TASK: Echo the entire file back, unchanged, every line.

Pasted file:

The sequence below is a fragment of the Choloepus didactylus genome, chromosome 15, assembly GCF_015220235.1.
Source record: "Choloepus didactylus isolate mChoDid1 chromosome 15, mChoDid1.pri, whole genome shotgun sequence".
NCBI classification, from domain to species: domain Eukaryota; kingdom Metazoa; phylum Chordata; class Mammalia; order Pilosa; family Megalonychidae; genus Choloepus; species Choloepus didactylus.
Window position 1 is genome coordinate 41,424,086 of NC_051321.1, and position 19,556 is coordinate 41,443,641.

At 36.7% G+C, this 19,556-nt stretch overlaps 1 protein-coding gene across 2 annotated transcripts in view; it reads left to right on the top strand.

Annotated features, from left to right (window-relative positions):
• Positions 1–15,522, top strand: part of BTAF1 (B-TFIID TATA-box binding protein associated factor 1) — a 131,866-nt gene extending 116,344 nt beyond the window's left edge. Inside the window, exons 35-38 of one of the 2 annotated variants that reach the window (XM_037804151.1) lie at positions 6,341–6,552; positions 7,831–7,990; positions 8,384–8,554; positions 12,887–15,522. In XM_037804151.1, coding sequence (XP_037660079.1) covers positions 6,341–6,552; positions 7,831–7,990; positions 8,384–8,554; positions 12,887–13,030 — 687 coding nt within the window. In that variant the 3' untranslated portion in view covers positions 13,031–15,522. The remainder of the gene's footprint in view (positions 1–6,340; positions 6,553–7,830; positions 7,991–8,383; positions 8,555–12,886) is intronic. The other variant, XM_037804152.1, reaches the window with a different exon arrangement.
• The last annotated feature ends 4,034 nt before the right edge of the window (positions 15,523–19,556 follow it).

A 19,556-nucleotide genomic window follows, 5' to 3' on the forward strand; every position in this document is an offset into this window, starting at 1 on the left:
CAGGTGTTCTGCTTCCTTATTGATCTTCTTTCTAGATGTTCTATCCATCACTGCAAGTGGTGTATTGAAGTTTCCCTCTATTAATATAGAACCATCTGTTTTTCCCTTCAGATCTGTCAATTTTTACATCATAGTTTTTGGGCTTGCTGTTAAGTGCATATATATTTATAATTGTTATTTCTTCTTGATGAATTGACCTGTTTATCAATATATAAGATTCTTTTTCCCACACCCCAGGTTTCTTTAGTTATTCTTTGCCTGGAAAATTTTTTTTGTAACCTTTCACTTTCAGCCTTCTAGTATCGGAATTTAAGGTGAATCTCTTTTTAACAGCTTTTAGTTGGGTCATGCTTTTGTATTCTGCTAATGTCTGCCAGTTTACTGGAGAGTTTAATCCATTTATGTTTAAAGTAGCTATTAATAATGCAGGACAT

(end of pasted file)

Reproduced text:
The sequence below is a fragment of the Choloepus didactylus genome, chromosome 15, assembly GCF_015220235.1.
Source record: "Choloepus didactylus isolate mChoDid1 chromosome 15, mChoDid1.pri, whole genome shotgun sequence".
NCBI classification, from domain to species: domain Eukaryota; kingdom Metazoa; phylum Chordata; class Mammalia; order Pilosa; family Megalonychidae; genus Choloepus; species Choloepus didactylus.
Window position 1 is genome coordinate 41,424,086 of NC_051321.1, and position 19,556 is coordinate 41,443,641.

At 36.7% G+C, this 19,556-nt stretch overlaps 1 protein-coding gene across 2 annotated transcripts in view; it reads left to right on the top strand.

Annotated features, from left to right (window-relative positions):
• Positions 1–15,522, top strand: part of BTAF1 (B-TFIID TATA-box binding protein associated factor 1) — a 131,866-nt gene extending 116,344 nt beyond the window's left edge. Inside the window, exons 35-38 of one of the 2 annotated variants that reach the window (XM_037804151.1) lie at positions 6,341–6,552; positions 7,831–7,990; positions 8,384–8,554; positions 12,887–15,522. In XM_037804151.1, coding sequence (XP_037660079.1) covers positions 6,341–6,552; positions 7,831–7,990; positions 8,384–8,554; positions 12,887–13,030 — 687 coding nt within the window. In that variant the 3' untranslated portion in view covers positions 13,031–15,522. The remainder of the gene's footprint in view (positions 1–6,340; positions 6,553–7,830; positions 7,991–8,383; positions 8,555–12,886) is intronic. The other variant, XM_037804152.1, reaches the window with a different exon arrangement.
• The last annotated feature ends 4,034 nt before the right edge of the window (positions 15,523–19,556 follow it).

A 19,556-nucleotide genomic window follows, 5' to 3' on the forward strand; every position in this document is an offset into this window, starting at 1 on the left:
CAGGTGTTCTGCTTCCTTATTGATCTTCTTTCTAGATGTTCTATCCATCACTGCAAGTGGTGTATTGAAGTTTCCCTCTATTAATATAGAACCATCTGTTTTTCCCTTCAGATCTGTCAATTTTTACATCATAGTTTTTGGGCTTGCTGTTAAGTGCATATATATTTATAATTGTTATTTCTTCTTGATGAATTGACCTGTTTATCAATATATAAGATTCTTTTTCCCACACCCCAGGTTTCTTTAGTTATTCTTTGCCTGGAAAATTTTTTTTGTAACCTTTCACTTTCAGCCTTCTAGTATCGGAATTTAAGGTGAATCTCTTTTTAACAGCTTTTAGTTGGGTCATGCTTTTGTATTCTGCTAATGTCTGCCAGTTTACTGGAGAGTTTAATCCATTTATGTTTAAAGTAGCTATTAATAATGCAGGACAT